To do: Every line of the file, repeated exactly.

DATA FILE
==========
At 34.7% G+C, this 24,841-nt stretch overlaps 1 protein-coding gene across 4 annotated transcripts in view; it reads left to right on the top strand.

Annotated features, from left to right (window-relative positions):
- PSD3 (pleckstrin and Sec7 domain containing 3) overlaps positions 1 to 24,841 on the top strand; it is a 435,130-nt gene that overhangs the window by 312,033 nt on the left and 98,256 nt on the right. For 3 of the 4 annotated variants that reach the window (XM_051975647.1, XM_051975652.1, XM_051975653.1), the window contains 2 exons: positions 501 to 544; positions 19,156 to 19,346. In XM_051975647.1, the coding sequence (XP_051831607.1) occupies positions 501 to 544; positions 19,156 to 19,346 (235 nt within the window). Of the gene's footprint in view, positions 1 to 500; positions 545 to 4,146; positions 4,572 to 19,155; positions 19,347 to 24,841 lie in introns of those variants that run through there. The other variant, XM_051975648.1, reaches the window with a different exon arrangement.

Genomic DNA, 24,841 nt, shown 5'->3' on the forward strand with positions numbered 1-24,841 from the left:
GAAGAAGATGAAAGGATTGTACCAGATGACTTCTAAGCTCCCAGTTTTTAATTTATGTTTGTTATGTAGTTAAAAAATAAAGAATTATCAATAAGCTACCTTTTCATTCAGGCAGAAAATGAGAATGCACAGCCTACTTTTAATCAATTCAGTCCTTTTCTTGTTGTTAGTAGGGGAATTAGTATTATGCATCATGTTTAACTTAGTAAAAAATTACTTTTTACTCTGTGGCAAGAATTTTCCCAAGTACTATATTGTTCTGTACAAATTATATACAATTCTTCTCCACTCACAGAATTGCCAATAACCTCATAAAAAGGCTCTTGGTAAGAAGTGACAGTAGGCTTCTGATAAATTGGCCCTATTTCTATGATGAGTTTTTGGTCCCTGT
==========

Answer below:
At 34.7% G+C, this 24,841-nt stretch overlaps 1 protein-coding gene across 4 annotated transcripts in view; it reads left to right on the top strand.

Annotated features, from left to right (window-relative positions):
- PSD3 (pleckstrin and Sec7 domain containing 3) overlaps positions 1 to 24,841 on the top strand; it is a 435,130-nt gene that overhangs the window by 312,033 nt on the left and 98,256 nt on the right. For 3 of the 4 annotated variants that reach the window (XM_051975647.1, XM_051975652.1, XM_051975653.1), the window contains 2 exons: positions 501 to 544; positions 19,156 to 19,346. In XM_051975647.1, the coding sequence (XP_051831607.1) occupies positions 501 to 544; positions 19,156 to 19,346 (235 nt within the window). Of the gene's footprint in view, positions 1 to 500; positions 545 to 4,146; positions 4,572 to 19,155; positions 19,347 to 24,841 lie in introns of those variants that run through there. The other variant, XM_051975648.1, reaches the window with a different exon arrangement.

Genomic DNA, 24,841 nt, shown 5'->3' on the forward strand with positions numbered 1-24,841 from the left:
GAAGAAGATGAAAGGATTGTACCAGATGACTTCTAAGCTCCCAGTTTTTAATTTATGTTTGTTATGTAGTTAAAAAATAAAGAATTATCAATAAGCTACCTTTTCATTCAGGCAGAAAATGAGAATGCACAGCCTACTTTTAATCAATTCAGTCCTTTTCTTGTTGTTAGTAGGGGAATTAGTATTATGCATCATGTTTAACTTAGTAAAAAATTACTTTTTACTCTGTGGCAAGAATTTTCCCAAGTACTATATTGTTCTGTACAAATTATATACAATTCTTCTCCACTCACAGAATTGCCAATAACCTCATAAAAAGGCTCTTGGTAAGAAGTGACAGTAGGCTTCTGATAAATTGGCCCTATTTCTATGATGAGTTTTTGGTCCCTGT